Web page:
All data collectors enter into an agreement with the archive concerning the level and type of access to be available to secondary users. A licence document is most often signed by both archive and data collector in order to protect the respective interests of both parties, detailing the conditions of the secondary access.
Under most such licence agreements, the archive is committed to ensuring that all access to the deposited data is governed by the access conditions specified in the licence agreement. They will ensure also that all users are required to sign an undertaking not to breach copyright by selling all or part of the data collection, or including it in a product which is subsequently sold, that users are required to acknowledge the depositor when publishing anything based upon an analysis of the original data, and to say that the depositor is not responsible for the quality of the work they have produced. And most importantly, users are asked to agree not to attempt to identify any individuals whose details appear in the data, where this is relevant.
Data depositors, for their part, guarantee that nothing in the data collection is illegal, and that the data collection does not breach privacy or data protection laws. The licence will usually also ask for assurances that the depositor is entitled to place the data collection in the archive and that the agreement of all parties who may have an interest in the data collection has been obtained.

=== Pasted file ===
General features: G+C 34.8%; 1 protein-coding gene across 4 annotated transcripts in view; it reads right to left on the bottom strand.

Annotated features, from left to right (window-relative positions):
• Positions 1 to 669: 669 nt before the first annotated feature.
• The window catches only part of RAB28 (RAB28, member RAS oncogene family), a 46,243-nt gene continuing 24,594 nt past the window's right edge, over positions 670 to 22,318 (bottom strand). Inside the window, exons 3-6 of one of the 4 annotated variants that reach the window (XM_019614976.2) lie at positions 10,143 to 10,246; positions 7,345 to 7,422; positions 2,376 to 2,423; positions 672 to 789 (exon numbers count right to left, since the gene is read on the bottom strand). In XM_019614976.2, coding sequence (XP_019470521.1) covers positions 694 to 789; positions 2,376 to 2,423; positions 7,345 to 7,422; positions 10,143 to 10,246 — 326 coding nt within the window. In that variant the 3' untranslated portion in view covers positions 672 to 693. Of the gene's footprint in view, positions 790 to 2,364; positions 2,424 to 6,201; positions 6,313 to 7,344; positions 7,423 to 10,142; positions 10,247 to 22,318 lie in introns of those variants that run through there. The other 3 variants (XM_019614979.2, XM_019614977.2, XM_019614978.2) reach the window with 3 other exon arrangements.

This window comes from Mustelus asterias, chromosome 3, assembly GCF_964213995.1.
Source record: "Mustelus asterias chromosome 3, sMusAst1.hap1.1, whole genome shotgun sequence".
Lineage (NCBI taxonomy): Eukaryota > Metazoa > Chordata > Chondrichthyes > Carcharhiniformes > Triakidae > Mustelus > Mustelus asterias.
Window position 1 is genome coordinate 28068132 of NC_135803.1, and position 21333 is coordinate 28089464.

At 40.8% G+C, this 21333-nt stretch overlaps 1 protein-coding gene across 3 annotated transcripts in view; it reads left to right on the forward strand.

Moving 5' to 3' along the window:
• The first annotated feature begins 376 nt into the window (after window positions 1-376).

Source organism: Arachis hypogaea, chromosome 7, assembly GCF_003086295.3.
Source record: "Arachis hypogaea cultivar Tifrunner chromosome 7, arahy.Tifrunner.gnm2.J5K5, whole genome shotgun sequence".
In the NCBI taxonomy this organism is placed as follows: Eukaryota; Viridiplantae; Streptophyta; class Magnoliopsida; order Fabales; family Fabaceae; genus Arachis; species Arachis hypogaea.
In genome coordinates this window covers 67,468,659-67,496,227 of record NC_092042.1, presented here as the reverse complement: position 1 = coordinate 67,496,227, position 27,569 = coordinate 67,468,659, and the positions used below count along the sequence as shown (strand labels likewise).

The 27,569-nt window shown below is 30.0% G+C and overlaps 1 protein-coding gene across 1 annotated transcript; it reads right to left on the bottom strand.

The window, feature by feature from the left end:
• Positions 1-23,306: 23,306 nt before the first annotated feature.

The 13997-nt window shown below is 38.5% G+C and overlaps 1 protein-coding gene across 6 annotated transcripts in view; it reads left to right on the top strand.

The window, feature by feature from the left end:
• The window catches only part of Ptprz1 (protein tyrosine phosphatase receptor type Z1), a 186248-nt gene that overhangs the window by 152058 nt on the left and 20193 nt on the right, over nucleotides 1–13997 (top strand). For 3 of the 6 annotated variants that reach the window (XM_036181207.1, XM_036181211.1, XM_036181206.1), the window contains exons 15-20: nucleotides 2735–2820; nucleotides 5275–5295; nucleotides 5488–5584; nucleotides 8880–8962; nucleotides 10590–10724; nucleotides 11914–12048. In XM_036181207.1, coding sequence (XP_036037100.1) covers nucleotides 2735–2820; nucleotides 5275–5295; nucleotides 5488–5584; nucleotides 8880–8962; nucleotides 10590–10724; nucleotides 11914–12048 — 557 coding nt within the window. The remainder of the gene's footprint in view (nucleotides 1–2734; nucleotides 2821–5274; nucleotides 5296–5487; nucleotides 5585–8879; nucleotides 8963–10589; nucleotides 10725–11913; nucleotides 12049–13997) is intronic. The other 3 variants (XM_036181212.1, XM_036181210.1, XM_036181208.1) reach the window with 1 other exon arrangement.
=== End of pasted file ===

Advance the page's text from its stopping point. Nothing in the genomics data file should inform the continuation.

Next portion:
In most cases, depositors are not required to guarantee the accuracy of the data or to take responsibility for any subsequent analysis. They retain ownership of the data and can continue to use it in any way they choose.
Archives keep records of who is using each data collection and can provide depositors with a full report. As usage figures of this kind are often performance indicators for archives with their funding bodies, such usage reporting systems are often quite sophisticated.